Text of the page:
Every area of a business has waste, and every area benefits from continuously delivering value. So, it’s no surprise that Lean started in Manufacturing but has always seen itself as a comprehensive enterprise management system that should be used everywhere. Agile started in Software but now sees itself as an enterprise management system that should be used everywhere. At the level of principles, they are on solid ground. The problem is at the level of practices and especially the tools.
Same Principles — Different Practices and Tools
Here is one example that I’ll cover in-depth in a future article: in general, we know that continuous flow is better than big batches. We see lots of examples of this in the physical world, and in the virtual world. In Lean, this is the principle of “one piece flow.” In Agile, this is the continuous delivery of value, by organizing work into small iterations.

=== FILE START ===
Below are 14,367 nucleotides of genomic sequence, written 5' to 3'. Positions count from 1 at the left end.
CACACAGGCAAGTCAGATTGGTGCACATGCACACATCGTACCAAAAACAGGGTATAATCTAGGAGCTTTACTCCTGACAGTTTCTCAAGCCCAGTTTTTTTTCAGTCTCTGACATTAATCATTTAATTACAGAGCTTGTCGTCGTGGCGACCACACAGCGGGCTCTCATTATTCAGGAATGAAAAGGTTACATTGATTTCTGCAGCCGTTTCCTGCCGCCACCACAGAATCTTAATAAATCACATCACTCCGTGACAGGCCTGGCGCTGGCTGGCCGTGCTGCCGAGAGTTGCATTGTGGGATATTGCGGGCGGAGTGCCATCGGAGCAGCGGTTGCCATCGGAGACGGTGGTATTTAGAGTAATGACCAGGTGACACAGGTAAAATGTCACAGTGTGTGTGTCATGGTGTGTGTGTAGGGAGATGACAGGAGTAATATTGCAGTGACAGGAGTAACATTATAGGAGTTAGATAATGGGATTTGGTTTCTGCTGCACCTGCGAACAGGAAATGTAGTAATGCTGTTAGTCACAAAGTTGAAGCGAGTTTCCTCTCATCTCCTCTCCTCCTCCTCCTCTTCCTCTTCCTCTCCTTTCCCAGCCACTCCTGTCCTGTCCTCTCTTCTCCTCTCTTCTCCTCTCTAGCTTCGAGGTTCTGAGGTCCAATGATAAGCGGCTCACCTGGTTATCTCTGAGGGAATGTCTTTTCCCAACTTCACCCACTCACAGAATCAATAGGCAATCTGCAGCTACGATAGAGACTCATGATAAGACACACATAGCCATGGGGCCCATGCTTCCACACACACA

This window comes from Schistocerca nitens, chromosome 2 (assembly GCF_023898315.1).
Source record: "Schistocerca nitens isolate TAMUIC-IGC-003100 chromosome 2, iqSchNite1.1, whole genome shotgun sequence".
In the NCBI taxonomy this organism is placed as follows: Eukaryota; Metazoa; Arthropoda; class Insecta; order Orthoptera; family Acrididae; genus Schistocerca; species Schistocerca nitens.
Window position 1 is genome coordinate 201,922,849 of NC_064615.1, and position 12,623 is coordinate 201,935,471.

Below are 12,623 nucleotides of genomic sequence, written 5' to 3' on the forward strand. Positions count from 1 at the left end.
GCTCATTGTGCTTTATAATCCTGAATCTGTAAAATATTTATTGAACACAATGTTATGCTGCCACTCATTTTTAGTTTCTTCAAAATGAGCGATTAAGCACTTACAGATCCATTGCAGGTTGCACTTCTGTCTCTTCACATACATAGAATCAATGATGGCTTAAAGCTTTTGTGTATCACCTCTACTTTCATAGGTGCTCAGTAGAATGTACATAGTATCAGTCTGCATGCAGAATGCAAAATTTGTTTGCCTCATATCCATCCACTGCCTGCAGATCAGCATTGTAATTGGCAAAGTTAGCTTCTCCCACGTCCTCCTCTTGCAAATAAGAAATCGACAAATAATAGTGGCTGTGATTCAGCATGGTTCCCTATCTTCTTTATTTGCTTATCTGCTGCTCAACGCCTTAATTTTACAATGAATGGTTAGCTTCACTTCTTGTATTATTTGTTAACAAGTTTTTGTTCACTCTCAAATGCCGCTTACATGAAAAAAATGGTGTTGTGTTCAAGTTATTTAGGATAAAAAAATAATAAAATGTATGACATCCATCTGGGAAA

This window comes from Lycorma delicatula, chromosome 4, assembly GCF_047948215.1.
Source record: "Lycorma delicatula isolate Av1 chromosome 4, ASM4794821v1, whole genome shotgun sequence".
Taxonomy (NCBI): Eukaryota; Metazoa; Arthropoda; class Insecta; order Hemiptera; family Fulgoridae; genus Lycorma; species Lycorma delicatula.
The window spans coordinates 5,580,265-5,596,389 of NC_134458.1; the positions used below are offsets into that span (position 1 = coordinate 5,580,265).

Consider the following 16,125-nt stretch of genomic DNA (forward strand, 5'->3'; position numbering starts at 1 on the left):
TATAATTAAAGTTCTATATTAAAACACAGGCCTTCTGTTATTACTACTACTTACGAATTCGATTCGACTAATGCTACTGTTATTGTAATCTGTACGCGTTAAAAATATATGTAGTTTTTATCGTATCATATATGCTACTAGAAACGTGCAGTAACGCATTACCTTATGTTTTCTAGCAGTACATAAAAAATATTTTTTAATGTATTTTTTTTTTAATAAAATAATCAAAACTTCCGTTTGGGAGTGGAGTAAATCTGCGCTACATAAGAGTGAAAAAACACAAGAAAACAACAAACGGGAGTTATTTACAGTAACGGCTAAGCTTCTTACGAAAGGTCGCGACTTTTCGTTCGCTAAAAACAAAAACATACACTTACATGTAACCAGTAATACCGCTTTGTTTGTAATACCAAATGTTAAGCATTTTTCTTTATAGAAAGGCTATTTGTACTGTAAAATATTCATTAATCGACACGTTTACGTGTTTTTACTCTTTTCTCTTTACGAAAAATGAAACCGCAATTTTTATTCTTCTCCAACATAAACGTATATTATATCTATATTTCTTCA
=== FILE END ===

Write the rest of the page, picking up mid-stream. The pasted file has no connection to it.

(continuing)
Lean practices and tools that support one piece flow include kanban systems to coordinate upstream and downstream processes, value stream maps to highlight waste and rapid tool changeovers. In Agile, the main practices are Sprints, Sprint Planning and Demos, Test-First Development and Daily Builds. The main tools are things like kanban boards and automated regression tests.
You’ll note that “kanban” overlaps here although the words are used differently based on context. This is not a coincidence. This is what happens when you try to bring a tool from one problem domain to the other: it gets adapted so heavily that it loses its original meaning. A Toyota line worker would have a hard time recognizing what a software team calls a “kanban” and has never seen a kanban board, even though the concept originated there. The thing they have in common is the principle of continuous delivery / one piece flow.